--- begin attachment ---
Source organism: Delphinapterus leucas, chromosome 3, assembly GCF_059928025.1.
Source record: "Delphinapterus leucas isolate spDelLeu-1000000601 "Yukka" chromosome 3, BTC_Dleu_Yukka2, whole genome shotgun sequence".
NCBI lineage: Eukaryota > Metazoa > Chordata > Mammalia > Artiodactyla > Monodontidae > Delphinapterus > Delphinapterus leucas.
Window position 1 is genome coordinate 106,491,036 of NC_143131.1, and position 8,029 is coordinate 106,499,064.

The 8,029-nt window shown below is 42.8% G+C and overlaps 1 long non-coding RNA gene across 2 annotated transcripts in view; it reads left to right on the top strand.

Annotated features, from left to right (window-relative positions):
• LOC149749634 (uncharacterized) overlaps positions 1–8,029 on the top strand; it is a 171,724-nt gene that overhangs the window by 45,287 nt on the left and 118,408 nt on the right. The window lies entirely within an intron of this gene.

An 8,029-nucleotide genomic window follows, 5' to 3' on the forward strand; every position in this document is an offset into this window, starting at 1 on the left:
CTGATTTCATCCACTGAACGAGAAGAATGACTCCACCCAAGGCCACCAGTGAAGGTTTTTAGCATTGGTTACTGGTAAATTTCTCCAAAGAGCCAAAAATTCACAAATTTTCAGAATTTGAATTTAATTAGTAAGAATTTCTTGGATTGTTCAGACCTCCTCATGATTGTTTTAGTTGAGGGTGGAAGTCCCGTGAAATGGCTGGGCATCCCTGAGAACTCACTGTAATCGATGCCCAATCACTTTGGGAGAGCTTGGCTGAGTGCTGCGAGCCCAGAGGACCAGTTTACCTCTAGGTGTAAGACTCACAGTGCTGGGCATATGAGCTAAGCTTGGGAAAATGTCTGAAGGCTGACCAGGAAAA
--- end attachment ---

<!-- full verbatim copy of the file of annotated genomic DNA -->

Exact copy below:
Source organism: Delphinapterus leucas, chromosome 3, assembly GCF_059928025.1.
Source record: "Delphinapterus leucas isolate spDelLeu-1000000601 "Yukka" chromosome 3, BTC_Dleu_Yukka2, whole genome shotgun sequence".
NCBI lineage: Eukaryota > Metazoa > Chordata > Mammalia > Artiodactyla > Monodontidae > Delphinapterus > Delphinapterus leucas.
Window position 1 is genome coordinate 106,491,036 of NC_143131.1, and position 8,029 is coordinate 106,499,064.

The 8,029-nt window shown below is 42.8% G+C and overlaps 1 long non-coding RNA gene across 2 annotated transcripts in view; it reads left to right on the top strand.

Annotated features, from left to right (window-relative positions):
• LOC149749634 (uncharacterized) overlaps positions 1–8,029 on the top strand; it is a 171,724-nt gene that overhangs the window by 45,287 nt on the left and 118,408 nt on the right. The window lies entirely within an intron of this gene.

An 8,029-nucleotide genomic window follows, 5' to 3' on the forward strand; every position in this document is an offset into this window, starting at 1 on the left:
CTGATTTCATCCACTGAACGAGAAGAATGACTCCACCCAAGGCCACCAGTGAAGGTTTTTAGCATTGGTTACTGGTAAATTTCTCCAAAGAGCCAAAAATTCACAAATTTTCAGAATTTGAATTTAATTAGTAAGAATTTCTTGGATTGTTCAGACCTCCTCATGATTGTTTTAGTTGAGGGTGGAAGTCCCGTGAAATGGCTGGGCATCCCTGAGAACTCACTGTAATCGATGCCCAATCACTTTGGGAGAGCTTGGCTGAGTGCTGCGAGCCCAGAGGACCAGTTTACCTCTAGGTGTAAGACTCACAGTGCTGGGCATATGAGCTAAGCTTGGGAAAATGTCTGAAGGCTGACCAGGAAAA